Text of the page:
Child Sexual Abuse

What is it?
Child sexual abuse consists of the sexual exploitation of a minor who is somehow dependent on the offender. Abuse may take on one of many different forms, ranging anywhere from kissing to oral, genital, or anal sex - and it may not necessarily be forced upon the victim. Since studies have shown that up to 30% of all children have been sexually abused, it is absolutely vital for everyone to keep an eye out for signs of abuse, since they may not be readily apparent.

What are its signs?
Children who have been abused may show obvious physical signs, including bruising, bleeding, or pain in the anogenital region, urinary tract infections, vaginal discharge, or gonococcal infections in the throat or genitals. Children may also have difficulty walking or sitting.

In addition to the physical signs, emotional changes should also be watched for. Younger children may suddenly show an aversion to certain colors or food textures, or may begin to soil their pants or wet the bed. They may even begin to behave as though they were younger and become more whiny and clingy. Nightmares and disrupted sleep are also signs. Older children may perform worse in school, begin substance abuse, or exhibit low self-esteem. Eating disorders, an aversion to home, and depression are other signs. While it may seem counter-intuitive, older abused children may become promiscuous.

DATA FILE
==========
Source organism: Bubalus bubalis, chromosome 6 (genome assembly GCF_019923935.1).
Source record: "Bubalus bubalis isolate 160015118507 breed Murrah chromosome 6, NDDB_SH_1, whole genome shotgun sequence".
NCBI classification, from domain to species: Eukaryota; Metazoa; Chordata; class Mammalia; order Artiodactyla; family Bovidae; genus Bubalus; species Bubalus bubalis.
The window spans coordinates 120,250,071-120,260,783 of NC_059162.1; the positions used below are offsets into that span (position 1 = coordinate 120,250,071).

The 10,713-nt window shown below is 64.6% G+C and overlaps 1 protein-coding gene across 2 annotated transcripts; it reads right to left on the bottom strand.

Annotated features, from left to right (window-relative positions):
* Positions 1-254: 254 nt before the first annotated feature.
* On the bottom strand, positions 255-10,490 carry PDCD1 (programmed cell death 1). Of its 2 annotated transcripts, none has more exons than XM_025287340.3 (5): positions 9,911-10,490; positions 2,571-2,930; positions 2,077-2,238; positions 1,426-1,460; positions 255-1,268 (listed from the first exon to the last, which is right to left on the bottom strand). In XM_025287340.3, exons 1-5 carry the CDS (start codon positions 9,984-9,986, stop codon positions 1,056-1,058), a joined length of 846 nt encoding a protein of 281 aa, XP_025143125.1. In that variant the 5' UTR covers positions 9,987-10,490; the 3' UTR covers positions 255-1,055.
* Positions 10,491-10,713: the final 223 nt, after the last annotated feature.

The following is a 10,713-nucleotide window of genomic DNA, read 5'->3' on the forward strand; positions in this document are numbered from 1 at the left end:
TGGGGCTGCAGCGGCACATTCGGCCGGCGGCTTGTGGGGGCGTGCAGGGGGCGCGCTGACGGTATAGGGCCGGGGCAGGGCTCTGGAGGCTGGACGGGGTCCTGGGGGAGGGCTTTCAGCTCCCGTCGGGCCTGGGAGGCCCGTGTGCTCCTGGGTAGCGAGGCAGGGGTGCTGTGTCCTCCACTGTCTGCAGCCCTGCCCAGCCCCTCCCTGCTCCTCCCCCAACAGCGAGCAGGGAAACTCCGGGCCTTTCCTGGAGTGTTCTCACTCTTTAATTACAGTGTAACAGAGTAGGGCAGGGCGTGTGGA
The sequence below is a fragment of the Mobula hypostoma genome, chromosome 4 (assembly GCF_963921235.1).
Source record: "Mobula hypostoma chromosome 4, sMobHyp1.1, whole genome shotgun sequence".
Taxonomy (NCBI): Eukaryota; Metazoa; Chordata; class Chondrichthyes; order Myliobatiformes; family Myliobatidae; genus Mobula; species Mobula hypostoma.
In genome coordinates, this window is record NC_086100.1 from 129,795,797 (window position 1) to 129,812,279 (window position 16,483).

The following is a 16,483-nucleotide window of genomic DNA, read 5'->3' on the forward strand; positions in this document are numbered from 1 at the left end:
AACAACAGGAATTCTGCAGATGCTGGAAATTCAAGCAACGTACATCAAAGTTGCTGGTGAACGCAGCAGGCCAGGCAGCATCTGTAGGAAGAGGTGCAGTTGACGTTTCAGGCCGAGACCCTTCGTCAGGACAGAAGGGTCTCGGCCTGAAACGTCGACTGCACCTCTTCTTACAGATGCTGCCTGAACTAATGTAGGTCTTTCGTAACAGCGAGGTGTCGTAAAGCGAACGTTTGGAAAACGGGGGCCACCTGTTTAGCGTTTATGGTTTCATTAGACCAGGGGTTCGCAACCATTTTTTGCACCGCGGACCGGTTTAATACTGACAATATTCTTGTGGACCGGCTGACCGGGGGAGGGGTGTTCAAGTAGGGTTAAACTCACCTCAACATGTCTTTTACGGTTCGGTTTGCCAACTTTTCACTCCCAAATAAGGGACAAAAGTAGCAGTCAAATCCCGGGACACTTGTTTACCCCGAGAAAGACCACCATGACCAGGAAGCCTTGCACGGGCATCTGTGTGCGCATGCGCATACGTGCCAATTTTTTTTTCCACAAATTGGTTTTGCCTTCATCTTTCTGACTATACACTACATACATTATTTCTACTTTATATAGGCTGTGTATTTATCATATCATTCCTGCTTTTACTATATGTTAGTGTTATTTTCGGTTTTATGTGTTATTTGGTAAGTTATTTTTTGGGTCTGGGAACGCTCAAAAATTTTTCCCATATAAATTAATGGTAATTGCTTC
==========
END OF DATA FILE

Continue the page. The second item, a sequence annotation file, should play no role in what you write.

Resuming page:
How to Help
For an adult whom an abused child has approached, or who suspects that a minor is being sexually abused, it is most important to approach the situation appropriately. First and foremost, do not deny that the child's experiences actually happened; instead, keep an open mind and listen carefully to the minor's story. Do not ask suggestive questions, but instead, allow the child to explain things in his or her own way. Since talking about being abused is no simple, pleasant task, offer to take up the conversation at a future time if the child looks too distressed. Reassure him or her that it is acceptable to talk about the situation with a trusted adult, even if they were threatened not to do such a thing by the offender. Some children may also need to hear that what has happened to them does not make them bad people.

While lending an ear is a very important step, it is also necessary to get the child out of the abusive situation. In some cases, it may be appropriate to let the minor stay in a different household setting until more permanent arrangements may be made. Otherwise, it is best to contact state and local authorities in cases where abuse has been suspected. Police and state child welfare departments are good bets. Other options include the National Child Abuse Hotline (1-800-422-2253), Parents Anonymous (1-800-423-0353), or the National Committee for the Prevention of Child Abuse (312-663-3520). Above all, keep in mind that the worst thing to do in the situation is nothing at all.

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